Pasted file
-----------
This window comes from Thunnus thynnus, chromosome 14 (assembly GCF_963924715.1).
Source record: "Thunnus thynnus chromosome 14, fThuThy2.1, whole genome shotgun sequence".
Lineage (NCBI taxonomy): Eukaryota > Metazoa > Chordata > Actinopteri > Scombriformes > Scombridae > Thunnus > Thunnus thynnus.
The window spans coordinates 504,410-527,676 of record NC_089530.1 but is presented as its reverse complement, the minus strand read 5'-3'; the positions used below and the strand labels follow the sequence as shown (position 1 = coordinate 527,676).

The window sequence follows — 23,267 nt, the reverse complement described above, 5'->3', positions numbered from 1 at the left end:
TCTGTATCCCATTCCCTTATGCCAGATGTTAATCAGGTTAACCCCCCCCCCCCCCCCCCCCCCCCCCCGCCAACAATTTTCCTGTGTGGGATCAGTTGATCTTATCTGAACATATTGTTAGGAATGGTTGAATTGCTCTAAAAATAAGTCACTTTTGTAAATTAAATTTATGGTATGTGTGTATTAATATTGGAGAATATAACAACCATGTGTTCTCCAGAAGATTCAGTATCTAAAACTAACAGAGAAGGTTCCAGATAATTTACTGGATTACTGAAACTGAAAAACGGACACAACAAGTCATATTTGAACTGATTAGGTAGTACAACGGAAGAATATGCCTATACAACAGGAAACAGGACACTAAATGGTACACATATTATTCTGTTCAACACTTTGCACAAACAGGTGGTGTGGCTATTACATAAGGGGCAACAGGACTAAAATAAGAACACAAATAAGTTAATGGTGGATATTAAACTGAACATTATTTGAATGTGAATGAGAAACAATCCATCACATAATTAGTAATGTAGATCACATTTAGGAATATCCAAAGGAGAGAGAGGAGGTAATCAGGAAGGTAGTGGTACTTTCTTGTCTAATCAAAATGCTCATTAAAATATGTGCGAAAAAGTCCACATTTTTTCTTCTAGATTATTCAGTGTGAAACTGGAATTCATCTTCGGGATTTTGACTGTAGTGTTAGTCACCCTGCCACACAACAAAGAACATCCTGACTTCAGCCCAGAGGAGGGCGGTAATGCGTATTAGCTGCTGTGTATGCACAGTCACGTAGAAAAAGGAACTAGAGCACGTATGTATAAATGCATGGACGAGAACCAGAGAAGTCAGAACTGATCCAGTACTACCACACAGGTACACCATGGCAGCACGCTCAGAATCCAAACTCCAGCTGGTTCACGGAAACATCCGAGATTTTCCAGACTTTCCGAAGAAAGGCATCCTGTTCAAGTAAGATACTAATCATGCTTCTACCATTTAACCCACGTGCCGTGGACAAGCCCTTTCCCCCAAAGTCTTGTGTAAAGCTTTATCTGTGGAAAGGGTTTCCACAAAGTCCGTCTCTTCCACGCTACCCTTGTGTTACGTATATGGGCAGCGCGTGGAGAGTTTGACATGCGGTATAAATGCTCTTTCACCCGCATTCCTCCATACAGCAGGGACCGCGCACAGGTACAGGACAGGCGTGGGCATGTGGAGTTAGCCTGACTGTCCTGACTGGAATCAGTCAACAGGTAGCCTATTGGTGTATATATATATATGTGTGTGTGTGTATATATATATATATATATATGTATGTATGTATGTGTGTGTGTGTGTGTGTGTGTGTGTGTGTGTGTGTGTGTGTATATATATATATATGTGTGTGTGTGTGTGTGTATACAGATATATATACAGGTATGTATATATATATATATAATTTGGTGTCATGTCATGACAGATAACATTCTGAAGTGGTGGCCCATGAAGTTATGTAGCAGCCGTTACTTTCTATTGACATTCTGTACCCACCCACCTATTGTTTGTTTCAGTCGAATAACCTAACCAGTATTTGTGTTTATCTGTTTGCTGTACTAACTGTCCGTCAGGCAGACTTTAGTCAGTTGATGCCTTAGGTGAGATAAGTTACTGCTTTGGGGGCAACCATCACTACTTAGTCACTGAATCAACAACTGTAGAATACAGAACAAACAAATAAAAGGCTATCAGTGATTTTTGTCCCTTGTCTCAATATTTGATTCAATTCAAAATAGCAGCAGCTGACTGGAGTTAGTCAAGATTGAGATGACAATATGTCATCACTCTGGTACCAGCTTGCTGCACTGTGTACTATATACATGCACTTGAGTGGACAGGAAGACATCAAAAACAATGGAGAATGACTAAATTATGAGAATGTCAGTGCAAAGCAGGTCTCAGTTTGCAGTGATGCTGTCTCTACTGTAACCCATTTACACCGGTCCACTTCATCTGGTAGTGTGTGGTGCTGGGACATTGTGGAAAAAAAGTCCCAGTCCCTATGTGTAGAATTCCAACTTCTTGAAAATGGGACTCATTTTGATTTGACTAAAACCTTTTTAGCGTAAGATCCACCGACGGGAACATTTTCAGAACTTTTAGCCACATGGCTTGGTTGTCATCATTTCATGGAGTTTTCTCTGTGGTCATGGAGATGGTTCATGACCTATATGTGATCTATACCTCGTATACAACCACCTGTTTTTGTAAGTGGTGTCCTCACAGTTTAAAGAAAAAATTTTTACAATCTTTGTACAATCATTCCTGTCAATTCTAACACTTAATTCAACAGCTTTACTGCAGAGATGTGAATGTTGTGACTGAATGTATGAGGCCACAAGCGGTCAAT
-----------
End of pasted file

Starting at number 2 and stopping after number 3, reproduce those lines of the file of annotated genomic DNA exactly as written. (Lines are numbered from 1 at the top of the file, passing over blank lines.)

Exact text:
Source record: "Thunnus thynnus chromosome 14, fThuThy2.1, whole genome shotgun sequence".
Lineage (NCBI taxonomy): Eukaryota > Metazoa > Chordata > Actinopteri > Scombriformes > Scombridae > Thunnus > Thunnus thynnus.